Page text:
From an initial awareness-spreading point of view, the use of technology has been key in attracting purchasers from over 90 different countries, a figure that Whiston states is a record.
Beyond simply attracting customers, however, the provision of hospitality at the games will require an even larger reliance on tech to ensure the smooth operation of its business.
“Technology is obviously a key part of that to be able to communicate with the guests on-site,” explains Whiston. “It allows them to adjust what event they go to and allows us to operate a full network of over 1000 vehicles that transport people around the city in a seamless, carefree, high-service way. Technology underpins all of that.”
Amid all of this, the scale of the undertaking means questions must be asked about the viability of hospitality provision from a commercial standpoint.
Whiston argues that in order to secure the project’s viability, partnership is the name of the game.
“We have established marketing partnerships with dozens of different brands and organizations, whether it's the broadcaster's or the Olympic movements, whether it's the national Olympic committees, the international federations within the Olympics, the other top sponsors, effectively any brand or organization that really touches the Olympics is a partner of ours, which counts to hundreds of different organizations," he says.
With the event fast approaching, On Location has already attracted customers from over 90 countries, buyers numbering in the thousands, owing to the company’s establishment of an international network of in-house sales teams spanning 20 countries.
In addition, it has sales partnerships with 20 other firms in different regions of the world that are better able to penetrate these markets due to a greater understanding of the languages, cultural preferences, and desires of the consumers. All this is in service of attracting a truly global consumer base.
Despite all this, revenue generation is not how On Location intends to gauge the success of the 2024 games from a business point of view. Whiston explains that the company’s success criteria are twofold.
“One, how many people we reach from different parts of the world. We're making a global product, the number of people we service and the diversity of them is going to be a key metric for us because it wouldn't be the Olympics if we didn't have that, and then, of course, the customer satisfaction after the fact in terms of service levels, surveys on-site and off-site. That satisfaction and the return customers for the next games, those are really critical ways that we judge the success of this.”
Sustainability too is a massive part of the Olympics, and the games’ hospitality offerings are no exception.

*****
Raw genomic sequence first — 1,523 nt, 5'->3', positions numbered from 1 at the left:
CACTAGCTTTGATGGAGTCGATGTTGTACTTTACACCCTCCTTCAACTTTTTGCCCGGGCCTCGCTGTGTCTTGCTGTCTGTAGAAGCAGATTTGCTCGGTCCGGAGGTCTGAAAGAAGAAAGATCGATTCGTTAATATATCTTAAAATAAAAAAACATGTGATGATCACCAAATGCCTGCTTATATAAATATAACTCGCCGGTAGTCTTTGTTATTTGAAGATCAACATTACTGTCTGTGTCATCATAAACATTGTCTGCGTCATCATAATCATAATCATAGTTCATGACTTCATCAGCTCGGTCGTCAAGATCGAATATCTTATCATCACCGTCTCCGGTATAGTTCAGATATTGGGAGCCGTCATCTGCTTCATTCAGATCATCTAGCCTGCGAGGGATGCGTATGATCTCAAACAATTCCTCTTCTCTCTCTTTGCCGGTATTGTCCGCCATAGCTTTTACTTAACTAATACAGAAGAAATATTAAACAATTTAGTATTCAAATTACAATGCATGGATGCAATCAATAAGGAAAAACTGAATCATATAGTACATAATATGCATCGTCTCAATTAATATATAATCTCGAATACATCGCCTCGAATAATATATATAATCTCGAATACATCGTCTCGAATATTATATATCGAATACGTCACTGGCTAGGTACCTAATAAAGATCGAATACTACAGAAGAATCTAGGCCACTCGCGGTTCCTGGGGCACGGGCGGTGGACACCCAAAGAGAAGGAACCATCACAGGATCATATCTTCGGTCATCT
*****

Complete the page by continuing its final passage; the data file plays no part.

“Not only do we have financial budgets, but just like Paris 2024. We have sustainability budgets, meaning that there's only a certain amount of non-sustainable activity that you can utilize,” Whiston reveals.
The company is limiting the use of its transport network in order to cut down emissions. Only those who purchase a package with private transport will be able to access such, while public transport will be utilized for other tiers of guests. It means that the company is in line with the sustainable vision that the IOC and Paris 2024 have laid out.
The future of Olympic hospitality
Paris 2024 marks a change in how people will attend future Olympics. Where previously ticket touting and unofficial vendors were prevalent, now there are only two official ways to attend the games, either through the official IOC channel or with On Location’s hospitality and travel access.
The new system means that the way people attend the Olympics will be changed for the foreseeable future, and it means that On Location has to adapt to the changing dynamics of the different events is must help facilitate the Olympics over the coming five years.
“We can confidently say that this is the most sophisticated commercial effort for a major event in industry history,” said Whiston of the undertaking, but one thing he stresses is that On Location is always looking to the future.
“We’re always learning and growing,” he said. “With your first [Olympics] you're always learning about what specific audiences are looking for what specific sports, and it's only going to help us in the future to refine the experience and continue to improve upon it.”
“The biggest learning,” Whiston explains, “is that there's incredible interest in this and that we are humbly in the position to have an opportunity to really change the landscape of the Olympic Games on site.”